News / Middle East

    Militants Reportedly Seize Northern Iraqi Town

    Tal Afar, about 70km west of Mosul, Iraq
    Tal Afar, about 70km west of Mosul, Iraq
    VOA News
    Residents and local Iraqi officials say Sunni militants have seized the northern city of Tal Afar, the latest capture in a surge of fighting that has resulted in international condemnation and calls for unity in Iraq.
     
    The seizure early Monday comes after a week in which militants from the Islamic State in Iraq and the Levant (ISIL) seized Mosul and Tikrit and threatened to advance on Baghdad.

    US diplomatic effort

    U.S. Secretary of State John Kerry did not rule out military cooperation with Tehran Monday as a way to "hold Iraq together."

    The United States and Iran have not had diplomatic relations in more than three decades. The U.S. and its Western allies are locked in negotiations with Tehran over its nuclear program. But Kerry told Yahoo News that the U.S. is "open to any constructive process" to curb the violence in Iraq and eliminate "outside terrorist forces that are ripping it apart."

    Deputy Secretary of State Bill Burns is in Geneva for the resumption of the nuclear talks with Iran on Tuesday. Officials say discussions could also be held about the rapid advance of the militants in Iraq and how to combat it.

    The U.S. is considering air strikes, including drones, against the militants, who seek to impose an Islamic-based government extending from eastern Syria into western Iraq and beyond. The Shi'ite-controlled Iranian government has condemned the onslaught of the Sunni militants in neighboring Iraq.

    Kerry says President Barack Obama is giving "a very thorough vetting of every option that is available" to support the Iraqi government.

    The U.S., however, has ruled out sending in ground troops.

    US boosts embassy security

    The United States is adding about 100 soldiers and Marines to boost security at its embassy in Baghdad, while relocating some non-essential staff to sites in Basrah, Irbil and Amman, and Jordan. A U.S. aircraft carrier has been deployed to the Persian Gulf.
     
    A senior State Department official said Sunday that Kerry spoke with his counterparts from Jordan, Saudi Arabia, Qatar and the United Arab Emirates about the need to support the people of Iraq and Syria against the threat of ISIL. The official said the ministers also talked about the need for Iraq's leaders to implement a "coordinated and effective approach" to move the country forward.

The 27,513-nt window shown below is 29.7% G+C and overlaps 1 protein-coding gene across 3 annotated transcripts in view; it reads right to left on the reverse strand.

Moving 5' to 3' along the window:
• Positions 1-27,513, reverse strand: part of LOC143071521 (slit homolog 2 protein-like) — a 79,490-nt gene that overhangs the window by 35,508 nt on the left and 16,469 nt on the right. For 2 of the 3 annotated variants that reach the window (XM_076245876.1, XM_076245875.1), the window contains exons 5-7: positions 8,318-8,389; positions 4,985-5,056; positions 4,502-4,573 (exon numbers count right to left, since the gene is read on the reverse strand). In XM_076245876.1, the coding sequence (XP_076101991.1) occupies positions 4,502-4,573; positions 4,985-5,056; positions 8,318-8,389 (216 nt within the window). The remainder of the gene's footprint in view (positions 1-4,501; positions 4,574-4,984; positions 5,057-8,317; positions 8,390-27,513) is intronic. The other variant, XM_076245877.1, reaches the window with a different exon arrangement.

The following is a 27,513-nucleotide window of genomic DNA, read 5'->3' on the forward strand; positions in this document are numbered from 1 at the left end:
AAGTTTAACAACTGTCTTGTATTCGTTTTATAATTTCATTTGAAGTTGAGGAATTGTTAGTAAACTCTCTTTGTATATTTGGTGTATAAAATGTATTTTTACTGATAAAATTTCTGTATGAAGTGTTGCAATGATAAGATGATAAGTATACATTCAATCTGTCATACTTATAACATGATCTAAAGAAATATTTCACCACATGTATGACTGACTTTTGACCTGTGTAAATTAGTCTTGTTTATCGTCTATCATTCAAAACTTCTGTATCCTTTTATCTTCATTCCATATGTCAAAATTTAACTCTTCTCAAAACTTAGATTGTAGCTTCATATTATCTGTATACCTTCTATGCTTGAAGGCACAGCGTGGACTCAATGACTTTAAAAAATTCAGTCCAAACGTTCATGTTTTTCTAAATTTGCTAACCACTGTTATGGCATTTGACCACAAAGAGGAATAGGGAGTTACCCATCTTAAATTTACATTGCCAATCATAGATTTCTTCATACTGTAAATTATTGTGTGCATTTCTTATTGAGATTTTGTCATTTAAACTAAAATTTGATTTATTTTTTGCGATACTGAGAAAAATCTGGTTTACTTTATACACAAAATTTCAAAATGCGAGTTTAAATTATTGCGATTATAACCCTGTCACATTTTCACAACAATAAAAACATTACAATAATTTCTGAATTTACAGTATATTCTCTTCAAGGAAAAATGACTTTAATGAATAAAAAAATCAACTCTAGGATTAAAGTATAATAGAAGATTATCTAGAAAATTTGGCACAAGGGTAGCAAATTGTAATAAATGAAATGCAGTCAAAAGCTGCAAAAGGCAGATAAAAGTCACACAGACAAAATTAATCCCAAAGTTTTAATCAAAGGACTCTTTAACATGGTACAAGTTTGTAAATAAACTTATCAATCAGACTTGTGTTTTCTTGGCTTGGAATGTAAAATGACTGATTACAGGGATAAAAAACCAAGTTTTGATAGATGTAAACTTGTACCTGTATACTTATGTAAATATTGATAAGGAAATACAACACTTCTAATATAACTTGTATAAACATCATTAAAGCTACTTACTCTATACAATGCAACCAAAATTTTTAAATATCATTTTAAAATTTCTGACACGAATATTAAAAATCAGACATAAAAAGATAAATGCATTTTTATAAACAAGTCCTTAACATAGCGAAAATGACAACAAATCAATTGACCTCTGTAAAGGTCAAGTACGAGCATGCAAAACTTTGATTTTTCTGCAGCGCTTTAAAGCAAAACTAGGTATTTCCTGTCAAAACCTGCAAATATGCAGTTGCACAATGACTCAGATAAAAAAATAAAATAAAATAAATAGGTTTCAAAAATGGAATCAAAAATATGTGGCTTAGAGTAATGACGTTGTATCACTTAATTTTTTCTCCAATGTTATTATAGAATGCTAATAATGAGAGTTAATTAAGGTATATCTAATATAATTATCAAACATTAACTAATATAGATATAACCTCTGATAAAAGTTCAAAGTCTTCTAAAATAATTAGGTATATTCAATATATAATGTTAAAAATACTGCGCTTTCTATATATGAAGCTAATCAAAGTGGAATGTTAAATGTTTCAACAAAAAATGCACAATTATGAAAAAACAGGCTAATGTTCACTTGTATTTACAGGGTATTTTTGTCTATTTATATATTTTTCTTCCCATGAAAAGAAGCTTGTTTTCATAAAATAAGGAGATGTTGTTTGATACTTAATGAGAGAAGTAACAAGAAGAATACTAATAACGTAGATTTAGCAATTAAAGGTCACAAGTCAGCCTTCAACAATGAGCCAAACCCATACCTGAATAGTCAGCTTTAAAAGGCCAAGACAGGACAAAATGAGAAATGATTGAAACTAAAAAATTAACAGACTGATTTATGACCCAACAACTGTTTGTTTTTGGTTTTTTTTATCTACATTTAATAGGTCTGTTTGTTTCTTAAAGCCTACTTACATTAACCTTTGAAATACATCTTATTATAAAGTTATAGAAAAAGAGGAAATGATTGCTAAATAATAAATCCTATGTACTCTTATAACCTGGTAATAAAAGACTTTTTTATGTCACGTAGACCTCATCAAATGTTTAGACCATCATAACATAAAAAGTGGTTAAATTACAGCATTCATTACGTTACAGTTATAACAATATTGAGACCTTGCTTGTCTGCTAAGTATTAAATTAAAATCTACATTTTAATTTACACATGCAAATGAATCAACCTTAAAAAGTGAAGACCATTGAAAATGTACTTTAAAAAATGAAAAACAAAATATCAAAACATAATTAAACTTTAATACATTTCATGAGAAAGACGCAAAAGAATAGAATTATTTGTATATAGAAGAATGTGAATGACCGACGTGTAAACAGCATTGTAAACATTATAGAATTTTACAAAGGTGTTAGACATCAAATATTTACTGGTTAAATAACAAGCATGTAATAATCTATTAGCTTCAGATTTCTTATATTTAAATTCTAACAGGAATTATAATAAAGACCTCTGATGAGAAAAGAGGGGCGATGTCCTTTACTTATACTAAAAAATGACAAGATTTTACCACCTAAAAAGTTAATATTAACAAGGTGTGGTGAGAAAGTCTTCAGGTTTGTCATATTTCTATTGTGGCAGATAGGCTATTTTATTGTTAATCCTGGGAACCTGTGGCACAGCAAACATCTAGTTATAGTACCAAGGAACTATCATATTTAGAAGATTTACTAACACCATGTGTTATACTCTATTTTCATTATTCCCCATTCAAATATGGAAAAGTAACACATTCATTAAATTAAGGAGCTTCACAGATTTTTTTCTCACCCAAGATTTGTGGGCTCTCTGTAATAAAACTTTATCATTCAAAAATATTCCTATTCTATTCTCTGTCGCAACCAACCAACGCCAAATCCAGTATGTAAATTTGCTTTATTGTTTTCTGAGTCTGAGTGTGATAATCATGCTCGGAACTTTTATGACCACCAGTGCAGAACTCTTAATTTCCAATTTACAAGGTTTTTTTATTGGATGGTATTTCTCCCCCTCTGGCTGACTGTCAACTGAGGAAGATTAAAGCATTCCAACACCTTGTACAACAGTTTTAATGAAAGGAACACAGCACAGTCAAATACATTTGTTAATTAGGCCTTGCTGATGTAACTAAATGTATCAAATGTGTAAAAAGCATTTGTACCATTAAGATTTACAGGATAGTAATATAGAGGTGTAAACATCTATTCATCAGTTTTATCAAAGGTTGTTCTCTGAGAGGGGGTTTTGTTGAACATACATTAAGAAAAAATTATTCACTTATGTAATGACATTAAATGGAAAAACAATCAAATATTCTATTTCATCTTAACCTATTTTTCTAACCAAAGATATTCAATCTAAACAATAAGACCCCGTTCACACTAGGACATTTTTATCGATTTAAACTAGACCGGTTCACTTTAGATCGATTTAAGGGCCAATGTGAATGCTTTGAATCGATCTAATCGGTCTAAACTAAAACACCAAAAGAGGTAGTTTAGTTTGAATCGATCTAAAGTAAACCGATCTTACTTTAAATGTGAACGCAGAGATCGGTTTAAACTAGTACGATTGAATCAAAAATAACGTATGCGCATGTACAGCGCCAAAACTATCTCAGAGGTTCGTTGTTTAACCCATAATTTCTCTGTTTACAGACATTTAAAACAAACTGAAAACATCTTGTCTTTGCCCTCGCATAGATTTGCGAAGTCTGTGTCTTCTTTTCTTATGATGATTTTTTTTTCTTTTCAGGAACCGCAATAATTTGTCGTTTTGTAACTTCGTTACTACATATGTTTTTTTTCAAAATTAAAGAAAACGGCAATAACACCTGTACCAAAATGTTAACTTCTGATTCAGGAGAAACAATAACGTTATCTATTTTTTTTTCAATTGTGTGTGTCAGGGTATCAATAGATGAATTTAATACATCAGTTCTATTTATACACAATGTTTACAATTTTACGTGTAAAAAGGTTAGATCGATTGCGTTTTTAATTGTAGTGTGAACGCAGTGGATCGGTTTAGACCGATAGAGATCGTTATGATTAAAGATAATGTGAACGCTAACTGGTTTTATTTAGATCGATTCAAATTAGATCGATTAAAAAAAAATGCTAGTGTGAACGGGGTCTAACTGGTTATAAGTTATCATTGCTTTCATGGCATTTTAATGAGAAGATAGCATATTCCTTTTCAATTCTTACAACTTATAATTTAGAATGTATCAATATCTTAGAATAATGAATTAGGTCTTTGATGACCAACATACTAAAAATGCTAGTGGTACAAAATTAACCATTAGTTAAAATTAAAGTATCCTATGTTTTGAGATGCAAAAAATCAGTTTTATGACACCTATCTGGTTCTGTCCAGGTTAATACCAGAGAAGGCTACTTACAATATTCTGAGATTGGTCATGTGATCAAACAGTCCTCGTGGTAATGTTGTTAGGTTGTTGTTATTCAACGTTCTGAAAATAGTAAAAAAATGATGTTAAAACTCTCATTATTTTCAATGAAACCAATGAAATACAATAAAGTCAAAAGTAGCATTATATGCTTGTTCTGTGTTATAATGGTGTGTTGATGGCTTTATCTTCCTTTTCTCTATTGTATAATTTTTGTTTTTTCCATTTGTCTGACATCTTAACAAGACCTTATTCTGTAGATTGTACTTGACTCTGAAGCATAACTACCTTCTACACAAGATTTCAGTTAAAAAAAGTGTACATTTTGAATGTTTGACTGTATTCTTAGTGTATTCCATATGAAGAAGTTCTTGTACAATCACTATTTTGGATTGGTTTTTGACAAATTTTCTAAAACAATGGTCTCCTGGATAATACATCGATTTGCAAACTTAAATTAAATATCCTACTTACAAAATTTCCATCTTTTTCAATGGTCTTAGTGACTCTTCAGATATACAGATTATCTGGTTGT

Executions
     
    Islamic State of Iraq and the Levant
     
    • Formed by members of al-Qaida-linked groups in Syria and Iraq
    • Aims to establish an Islamic emirate across Syria and Iraq
    • Led by Abu Bakr al-Baghdadi, former leader of al-Qaida in Iraq
    • Believed to have 5,000 to 7,000 fighters
    • Has launched high-profile attacks in both countries
    U.N. Secretary-General Ban Ki-moon also stressed the need for political and social measures and an "inclusive national security plan" to address the security threat. He again condemned the violence by ISIL, including what his spokesman called "deeply disturbing" reports of summary executions by the militants.
     
    Pictures the militants posted Sunday on the Internet appear to show fighters executing a group of Iraqi soldiers.
     
    Some of the victims are seen crouching with weapons aimed directly at their heads. The authenticity of the photographs cannot be verified.
     
    Maliki fights back

    Iraqi Prime Minister Nouri al-Maliki's security spokesman, Lieutenant General Qassem Atta, told reporters Sunday that Iraqi forces had "regained the initiative" in their fight against Sunni militants and had killed 279 terrorists since Saturday.
     
    The government's claim and casualty numbers are hard to verify, but Iraqi forces and Shi'ite volunteers are starting to regroup and bolster their defenses, especially around Baghdad.
     
    Many government fighters abandoned their positions and left their weapons and vehicles behind last week as the militants seized territory in the north.
     
    • A member of the Iraqi Special Operations Forces stands guard during an intensive security deployment in Baghdad's Amiriya district, June 18, 2014.
    • Shi'ite volunteers who joined the Iraqi army to fight the Islamic State of Iraq and the Levant gesture with their weapons in Baghdad, June 18, 2014.
    • A member of Iraqi security forces stands guard in front of volunteers who joined the army to fight the Islamic State of Iraq and the Levant, Baghdad, June 17, 2014.
    • Shi'ite tribal fighters raise their weapons and chant slogans against the Islamic State of Iraq and the Levant in Basra, Iraq, June 16, 2014.
    • Mehdi Army fighters loyal to Shi'ite cleric Moqtada al-Sadr march during military-style training in the holy city of Najaf, Iraq, June 16, 2014.
    • Iraqi army soldiers stand guard in Baghdad, June 16, 2014.
    • A volunteer who joined the Iraqi Army to fight the Islamic State of Iraq and the Levant holds a weapon during a parade in Al-Fdhiliya district, eastern Baghdad, June 15, 2014.
    • A vehicle belonging to Kurdish security forces fires a multiple rocket launcher during clashes with the Islamic State of Iraq and the Levant on the outskirts of Diyala, Iraq, June 14, 2014.
    • This image posted on a militant website on June 14, 2014 appears to show militants from the Islamic State of Iraq and the Levant with captured Iraqi soldiers wearing plain clothes after taking over a base in Tikrit, Iraq.
    • This image posted on a militant website on June 14, 2014 appears to show militants from the Islamic State of Iraq and the Levant with captured Iraqi soldiers wearing plain clothes after taking over a base in Tikrit, Iraq.

    NATO calls for release of Turks

    NATO Secretary-General Anders Fogh Rasmussen called on Monday for the immediate release of Turkish diplomatic and security staff held by insurgents in the northern Iraqi city of Mosul.
     
    Fighters from the Islamic State in Iraq and the Levant (ISIL) kidnapped 49 Turks, including special forces soldiers, diplomats and children, from the Turkish consulate on Wednesday as they overran Mosul.
     
    “We follow the dangerous developments in Iraq with great concern. I condemn the unacceptable attack on the consulate general in Mosul,” Rasmussen said during a visit to Ankara, standing beside Turkish Foreign Minister Ahmet Davutoglu.